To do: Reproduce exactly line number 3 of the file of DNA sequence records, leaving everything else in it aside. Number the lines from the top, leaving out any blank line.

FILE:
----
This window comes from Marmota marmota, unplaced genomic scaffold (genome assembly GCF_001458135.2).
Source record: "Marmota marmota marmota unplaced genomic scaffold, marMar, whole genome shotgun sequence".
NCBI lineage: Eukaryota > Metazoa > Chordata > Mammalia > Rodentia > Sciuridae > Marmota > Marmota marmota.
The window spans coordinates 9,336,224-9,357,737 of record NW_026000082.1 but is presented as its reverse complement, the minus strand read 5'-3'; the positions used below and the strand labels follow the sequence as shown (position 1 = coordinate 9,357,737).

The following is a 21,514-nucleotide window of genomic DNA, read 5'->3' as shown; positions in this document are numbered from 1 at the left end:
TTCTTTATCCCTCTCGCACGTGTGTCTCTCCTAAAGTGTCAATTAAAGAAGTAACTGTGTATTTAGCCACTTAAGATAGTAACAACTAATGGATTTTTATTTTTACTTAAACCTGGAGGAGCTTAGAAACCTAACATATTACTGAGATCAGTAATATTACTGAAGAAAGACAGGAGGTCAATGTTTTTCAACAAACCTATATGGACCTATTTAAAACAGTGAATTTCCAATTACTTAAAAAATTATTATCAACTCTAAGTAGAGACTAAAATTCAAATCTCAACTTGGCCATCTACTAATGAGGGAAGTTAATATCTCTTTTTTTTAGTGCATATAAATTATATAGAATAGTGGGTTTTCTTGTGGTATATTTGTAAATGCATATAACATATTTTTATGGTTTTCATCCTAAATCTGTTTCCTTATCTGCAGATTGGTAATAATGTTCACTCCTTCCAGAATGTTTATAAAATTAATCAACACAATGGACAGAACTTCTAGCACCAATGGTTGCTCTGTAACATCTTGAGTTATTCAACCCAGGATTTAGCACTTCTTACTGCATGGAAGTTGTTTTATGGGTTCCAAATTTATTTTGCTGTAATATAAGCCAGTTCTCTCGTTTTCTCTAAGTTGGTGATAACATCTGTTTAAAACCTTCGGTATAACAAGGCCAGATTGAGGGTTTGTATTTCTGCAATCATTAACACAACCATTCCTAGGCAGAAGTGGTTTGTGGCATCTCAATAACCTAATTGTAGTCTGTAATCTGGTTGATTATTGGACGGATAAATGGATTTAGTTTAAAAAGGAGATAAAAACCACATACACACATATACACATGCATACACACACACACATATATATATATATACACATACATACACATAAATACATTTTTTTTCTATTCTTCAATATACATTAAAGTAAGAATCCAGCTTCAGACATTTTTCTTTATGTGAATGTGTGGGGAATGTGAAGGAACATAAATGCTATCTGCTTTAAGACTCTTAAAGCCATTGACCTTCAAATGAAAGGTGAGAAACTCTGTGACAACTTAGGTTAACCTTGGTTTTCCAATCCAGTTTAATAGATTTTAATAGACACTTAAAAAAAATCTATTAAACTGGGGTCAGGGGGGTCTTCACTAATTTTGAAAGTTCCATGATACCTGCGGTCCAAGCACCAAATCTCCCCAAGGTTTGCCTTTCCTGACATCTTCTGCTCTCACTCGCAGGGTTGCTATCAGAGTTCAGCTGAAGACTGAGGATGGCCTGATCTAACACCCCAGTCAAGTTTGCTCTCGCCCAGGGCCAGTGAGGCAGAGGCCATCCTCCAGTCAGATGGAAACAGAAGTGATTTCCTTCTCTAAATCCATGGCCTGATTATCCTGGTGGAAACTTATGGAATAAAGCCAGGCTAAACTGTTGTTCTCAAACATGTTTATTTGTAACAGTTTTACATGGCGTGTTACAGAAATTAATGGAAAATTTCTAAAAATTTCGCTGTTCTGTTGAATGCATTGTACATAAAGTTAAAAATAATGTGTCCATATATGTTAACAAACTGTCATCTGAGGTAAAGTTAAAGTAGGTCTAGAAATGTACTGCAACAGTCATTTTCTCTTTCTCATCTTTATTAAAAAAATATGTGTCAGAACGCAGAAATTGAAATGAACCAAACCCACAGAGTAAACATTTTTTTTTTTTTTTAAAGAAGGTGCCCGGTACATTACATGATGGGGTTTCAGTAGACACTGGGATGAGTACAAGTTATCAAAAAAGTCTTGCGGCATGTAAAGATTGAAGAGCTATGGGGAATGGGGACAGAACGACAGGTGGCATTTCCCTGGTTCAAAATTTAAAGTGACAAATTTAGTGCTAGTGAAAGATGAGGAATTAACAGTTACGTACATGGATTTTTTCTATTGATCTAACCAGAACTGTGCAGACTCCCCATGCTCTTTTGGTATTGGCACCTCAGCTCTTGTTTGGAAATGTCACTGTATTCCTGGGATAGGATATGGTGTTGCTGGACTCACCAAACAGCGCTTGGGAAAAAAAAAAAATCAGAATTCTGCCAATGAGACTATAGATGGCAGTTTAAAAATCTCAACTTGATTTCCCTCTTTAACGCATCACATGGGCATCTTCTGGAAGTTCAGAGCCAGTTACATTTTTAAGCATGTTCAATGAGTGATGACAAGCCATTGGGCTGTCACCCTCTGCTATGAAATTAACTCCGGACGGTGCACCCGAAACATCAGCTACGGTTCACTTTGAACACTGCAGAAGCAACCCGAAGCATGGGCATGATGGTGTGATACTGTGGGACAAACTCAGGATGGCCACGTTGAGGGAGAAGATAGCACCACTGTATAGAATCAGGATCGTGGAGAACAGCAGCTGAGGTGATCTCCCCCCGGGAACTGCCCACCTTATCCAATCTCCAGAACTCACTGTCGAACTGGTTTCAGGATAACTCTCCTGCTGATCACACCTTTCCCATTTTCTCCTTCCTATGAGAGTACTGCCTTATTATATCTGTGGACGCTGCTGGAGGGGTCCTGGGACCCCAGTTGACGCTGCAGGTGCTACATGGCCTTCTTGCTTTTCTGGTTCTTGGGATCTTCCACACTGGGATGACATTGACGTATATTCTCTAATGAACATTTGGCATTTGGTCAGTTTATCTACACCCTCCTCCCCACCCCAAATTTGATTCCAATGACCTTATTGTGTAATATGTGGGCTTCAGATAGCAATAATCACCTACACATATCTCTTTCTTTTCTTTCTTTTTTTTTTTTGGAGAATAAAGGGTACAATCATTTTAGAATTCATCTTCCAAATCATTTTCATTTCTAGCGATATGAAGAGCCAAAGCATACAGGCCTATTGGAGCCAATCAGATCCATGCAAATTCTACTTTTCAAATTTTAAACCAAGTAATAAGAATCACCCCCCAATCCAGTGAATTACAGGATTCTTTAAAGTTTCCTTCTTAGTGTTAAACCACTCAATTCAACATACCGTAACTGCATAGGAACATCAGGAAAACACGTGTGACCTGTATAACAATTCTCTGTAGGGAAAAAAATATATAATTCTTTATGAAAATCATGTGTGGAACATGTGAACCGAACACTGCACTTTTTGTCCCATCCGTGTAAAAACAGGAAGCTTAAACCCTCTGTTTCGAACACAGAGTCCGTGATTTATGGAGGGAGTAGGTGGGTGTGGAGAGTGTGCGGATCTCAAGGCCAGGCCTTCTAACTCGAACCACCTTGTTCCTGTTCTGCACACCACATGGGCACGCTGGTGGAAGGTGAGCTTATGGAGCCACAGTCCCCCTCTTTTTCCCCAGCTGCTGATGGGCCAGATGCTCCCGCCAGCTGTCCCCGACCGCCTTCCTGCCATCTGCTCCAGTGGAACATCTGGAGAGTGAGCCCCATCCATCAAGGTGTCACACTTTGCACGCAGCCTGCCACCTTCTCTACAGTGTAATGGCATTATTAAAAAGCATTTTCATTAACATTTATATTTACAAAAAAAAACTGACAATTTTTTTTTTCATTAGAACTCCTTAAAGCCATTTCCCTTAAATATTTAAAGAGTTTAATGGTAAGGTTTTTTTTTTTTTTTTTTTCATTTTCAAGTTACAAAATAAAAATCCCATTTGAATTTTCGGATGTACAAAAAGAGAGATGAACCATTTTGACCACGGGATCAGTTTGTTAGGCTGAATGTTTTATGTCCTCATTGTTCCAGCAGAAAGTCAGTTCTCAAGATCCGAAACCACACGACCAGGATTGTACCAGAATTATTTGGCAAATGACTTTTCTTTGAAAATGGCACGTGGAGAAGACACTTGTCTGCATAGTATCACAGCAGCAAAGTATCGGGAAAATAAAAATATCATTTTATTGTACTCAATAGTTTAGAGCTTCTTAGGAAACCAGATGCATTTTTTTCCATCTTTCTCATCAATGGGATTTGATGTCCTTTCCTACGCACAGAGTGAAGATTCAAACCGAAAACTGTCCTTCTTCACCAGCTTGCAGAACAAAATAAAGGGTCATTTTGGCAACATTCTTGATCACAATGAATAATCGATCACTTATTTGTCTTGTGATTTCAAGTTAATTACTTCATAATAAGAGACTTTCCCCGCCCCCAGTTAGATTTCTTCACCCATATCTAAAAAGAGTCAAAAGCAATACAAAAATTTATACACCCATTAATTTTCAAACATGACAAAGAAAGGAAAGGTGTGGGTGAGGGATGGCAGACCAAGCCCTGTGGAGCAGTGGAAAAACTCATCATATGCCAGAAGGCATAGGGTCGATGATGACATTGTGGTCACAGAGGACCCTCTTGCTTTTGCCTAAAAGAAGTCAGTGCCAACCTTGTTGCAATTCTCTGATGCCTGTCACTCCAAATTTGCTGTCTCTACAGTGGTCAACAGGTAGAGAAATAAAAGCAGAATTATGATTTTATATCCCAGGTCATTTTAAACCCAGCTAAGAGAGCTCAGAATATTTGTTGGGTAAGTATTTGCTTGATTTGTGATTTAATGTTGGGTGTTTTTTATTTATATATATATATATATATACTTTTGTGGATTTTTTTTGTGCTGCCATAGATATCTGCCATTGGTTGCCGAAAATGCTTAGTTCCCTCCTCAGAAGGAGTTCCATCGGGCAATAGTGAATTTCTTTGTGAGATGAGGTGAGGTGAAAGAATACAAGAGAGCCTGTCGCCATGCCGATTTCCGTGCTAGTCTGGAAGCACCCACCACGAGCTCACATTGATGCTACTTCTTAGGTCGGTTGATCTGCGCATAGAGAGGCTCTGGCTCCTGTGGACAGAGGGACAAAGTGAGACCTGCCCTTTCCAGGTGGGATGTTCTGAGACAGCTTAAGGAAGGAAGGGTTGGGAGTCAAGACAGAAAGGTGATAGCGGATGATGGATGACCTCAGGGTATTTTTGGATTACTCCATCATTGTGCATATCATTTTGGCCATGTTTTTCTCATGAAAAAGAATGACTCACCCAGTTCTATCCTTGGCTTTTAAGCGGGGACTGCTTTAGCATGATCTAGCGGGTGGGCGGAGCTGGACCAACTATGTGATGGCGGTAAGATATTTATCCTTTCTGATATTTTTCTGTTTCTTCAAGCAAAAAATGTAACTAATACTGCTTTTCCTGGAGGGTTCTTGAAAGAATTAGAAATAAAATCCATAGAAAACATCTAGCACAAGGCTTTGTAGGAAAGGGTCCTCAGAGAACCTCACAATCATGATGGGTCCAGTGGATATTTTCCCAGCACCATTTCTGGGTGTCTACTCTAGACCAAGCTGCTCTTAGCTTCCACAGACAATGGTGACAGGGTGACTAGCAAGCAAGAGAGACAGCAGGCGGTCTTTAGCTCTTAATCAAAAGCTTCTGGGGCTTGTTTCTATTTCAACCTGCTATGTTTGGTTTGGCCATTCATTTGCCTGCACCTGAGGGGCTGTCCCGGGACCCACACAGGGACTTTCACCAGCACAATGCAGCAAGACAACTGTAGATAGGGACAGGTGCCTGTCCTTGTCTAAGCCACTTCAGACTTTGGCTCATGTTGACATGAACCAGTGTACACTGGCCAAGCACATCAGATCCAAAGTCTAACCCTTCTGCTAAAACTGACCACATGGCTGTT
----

NCBI lineage: Eukaryota > Metazoa > Chordata > Mammalia > Rodentia > Sciuridae > Marmota > Marmota marmota.